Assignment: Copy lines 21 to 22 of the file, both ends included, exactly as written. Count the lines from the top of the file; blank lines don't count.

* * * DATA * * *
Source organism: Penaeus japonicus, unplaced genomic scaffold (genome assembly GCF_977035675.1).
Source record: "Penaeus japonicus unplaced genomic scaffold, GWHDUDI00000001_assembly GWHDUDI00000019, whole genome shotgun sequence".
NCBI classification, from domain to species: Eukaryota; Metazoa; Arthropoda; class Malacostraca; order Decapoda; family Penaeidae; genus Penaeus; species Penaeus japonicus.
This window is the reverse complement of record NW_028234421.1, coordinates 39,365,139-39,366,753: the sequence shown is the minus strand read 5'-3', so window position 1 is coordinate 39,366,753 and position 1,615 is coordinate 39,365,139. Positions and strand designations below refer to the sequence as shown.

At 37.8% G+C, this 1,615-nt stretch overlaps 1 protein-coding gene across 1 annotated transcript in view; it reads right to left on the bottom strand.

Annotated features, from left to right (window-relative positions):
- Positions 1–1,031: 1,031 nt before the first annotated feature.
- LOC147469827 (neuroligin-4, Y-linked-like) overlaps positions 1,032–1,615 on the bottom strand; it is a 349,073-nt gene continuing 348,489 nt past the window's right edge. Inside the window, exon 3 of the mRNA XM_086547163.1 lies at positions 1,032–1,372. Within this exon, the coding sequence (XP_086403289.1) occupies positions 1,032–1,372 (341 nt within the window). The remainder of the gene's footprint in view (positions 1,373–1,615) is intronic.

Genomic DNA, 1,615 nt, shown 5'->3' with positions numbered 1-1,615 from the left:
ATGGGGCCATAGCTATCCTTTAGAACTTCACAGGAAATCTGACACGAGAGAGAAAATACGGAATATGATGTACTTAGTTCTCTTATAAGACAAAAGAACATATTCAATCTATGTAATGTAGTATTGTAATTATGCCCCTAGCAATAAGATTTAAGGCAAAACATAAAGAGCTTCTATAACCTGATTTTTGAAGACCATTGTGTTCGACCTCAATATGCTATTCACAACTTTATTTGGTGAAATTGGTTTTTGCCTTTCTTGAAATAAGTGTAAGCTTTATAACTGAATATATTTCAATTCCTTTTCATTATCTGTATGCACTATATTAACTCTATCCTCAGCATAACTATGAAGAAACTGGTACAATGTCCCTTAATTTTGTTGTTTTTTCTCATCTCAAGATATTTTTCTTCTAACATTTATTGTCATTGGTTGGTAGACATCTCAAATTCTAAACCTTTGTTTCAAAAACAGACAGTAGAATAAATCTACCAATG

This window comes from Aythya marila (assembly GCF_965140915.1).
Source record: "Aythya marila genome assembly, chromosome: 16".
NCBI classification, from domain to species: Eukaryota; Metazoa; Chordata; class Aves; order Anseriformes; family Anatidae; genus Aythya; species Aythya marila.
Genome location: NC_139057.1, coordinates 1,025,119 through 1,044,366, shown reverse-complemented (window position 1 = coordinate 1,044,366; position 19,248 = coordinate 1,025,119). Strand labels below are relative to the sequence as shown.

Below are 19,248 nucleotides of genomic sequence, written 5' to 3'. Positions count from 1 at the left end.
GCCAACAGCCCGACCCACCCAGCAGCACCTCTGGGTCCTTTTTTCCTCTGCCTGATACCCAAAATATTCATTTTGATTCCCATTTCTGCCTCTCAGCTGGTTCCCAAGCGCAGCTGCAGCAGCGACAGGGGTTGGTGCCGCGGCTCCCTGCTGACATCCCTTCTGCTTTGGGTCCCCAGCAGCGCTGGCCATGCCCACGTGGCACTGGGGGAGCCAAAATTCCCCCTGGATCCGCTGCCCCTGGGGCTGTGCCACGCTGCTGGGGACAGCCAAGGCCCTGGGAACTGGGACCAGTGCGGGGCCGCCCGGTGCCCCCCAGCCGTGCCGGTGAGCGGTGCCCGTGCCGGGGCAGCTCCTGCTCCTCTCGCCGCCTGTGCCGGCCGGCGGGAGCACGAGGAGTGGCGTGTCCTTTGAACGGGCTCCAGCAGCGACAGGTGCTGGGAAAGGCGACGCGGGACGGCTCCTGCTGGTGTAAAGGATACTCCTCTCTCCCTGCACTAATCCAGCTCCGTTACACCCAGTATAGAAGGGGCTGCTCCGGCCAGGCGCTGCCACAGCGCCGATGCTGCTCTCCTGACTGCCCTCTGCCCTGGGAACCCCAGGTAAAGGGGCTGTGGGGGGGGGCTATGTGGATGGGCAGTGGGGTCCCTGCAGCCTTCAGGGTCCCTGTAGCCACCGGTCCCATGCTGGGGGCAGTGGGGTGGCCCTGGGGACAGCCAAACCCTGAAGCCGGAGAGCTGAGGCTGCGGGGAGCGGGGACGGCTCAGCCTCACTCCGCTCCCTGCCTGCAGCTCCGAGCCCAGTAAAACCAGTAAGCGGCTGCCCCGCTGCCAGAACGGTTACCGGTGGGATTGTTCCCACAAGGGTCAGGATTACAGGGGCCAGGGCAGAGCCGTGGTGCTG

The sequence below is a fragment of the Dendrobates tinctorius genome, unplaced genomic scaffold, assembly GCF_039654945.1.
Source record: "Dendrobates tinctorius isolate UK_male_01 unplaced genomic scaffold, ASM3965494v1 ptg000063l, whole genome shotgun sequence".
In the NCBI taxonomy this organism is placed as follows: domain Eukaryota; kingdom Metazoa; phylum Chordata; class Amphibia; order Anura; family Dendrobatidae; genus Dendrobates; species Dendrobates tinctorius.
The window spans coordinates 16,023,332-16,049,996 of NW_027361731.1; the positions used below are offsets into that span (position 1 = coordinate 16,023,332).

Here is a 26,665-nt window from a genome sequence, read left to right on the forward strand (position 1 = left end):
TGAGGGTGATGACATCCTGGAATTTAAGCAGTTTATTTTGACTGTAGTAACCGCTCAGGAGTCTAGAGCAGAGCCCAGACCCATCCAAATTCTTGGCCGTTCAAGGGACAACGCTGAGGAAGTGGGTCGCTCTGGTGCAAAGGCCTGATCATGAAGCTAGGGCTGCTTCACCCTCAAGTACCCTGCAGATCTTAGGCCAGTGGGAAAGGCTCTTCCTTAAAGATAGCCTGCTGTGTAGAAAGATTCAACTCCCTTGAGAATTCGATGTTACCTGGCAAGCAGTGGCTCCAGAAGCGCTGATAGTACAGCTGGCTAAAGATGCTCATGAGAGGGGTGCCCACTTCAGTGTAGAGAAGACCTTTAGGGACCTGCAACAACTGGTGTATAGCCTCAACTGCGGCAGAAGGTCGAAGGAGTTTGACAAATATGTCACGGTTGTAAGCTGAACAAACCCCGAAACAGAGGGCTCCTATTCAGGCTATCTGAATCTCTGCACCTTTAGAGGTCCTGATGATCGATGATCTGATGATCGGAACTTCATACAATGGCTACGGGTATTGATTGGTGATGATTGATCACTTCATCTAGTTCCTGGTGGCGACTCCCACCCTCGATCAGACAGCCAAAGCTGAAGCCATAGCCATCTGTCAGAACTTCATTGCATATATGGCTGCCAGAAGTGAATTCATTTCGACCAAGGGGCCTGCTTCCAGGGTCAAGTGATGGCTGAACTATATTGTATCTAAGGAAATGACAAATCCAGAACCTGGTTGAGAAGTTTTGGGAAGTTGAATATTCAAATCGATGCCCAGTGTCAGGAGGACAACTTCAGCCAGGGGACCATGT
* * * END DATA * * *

Here is a 26,665-nt window from a genome sequence, read left to right on the forward strand (position 1 = left end):
TGAGGGTGATGACATCCTGGAATTTAAGCAGTTTATTTTGACTGTAGTAACCGCTCAGGAGTCTAGAGCAGAGCCCAGACCCATCCAAATTCTTGGCCGTTCAAGGGACAACGCTGAGGAAGTGGGTCGCTCTGGTGCAAAGGCCTGATCATGAAGCTAGGGCTGCTTCACCCTCAAGTACCCTGCAGATCTTAGGCCAGTGGGAAAGGCTCTTCCTTAAAGATAGCCTGCTGTGTAGAAAGATTCAACTCCCTTGAGAATTCGATGTTACCTGGCAAGCAGTGGCTCCAGAAGCGCTGATAGTACAGCTGGCTAAAGATGCTCATGAGAGGGGTGCCCACTTCAGTGTAGAGAAGACCTTTAGGGACCTGCAACAACTGGTGTATAGCCTCAACTGCGGCAGAAGGTCGAAGGAGTTTGACAAATATGTCACGGTTGTAAGCTGAACAAACCCCGAAACAGAGGGCTCCTATTCAGGCTATCTGAATCTCTGCACCTTTAGAGGTCCTGATGATCGATGATCTGATGATCGGAACTTCATACAATGGCTACGGGTATTGATTGGTGATGATTGATCACTTCATCTAGTTCCTGGTGGCGACTCCCACCCTCGATCAGACAGCCAAAGCTGAAGCCATAGCCATCTGTCAGAACTTCATTGCATATATGGCTGCCAGAAGTGAATTCATTTCGACCAAGGGGCCTGCTTCCAGGGTCAAGTGATGGCTGAACTATATTGTATCTAAGGAAATGACAAATCCAGAACCTGGTTGAGAAGTTTTGGGAAGTTGAATATTCAAATCGATGCCCAGTGTCAGGAGGACAACTTCAGCCAGGGGACCATGT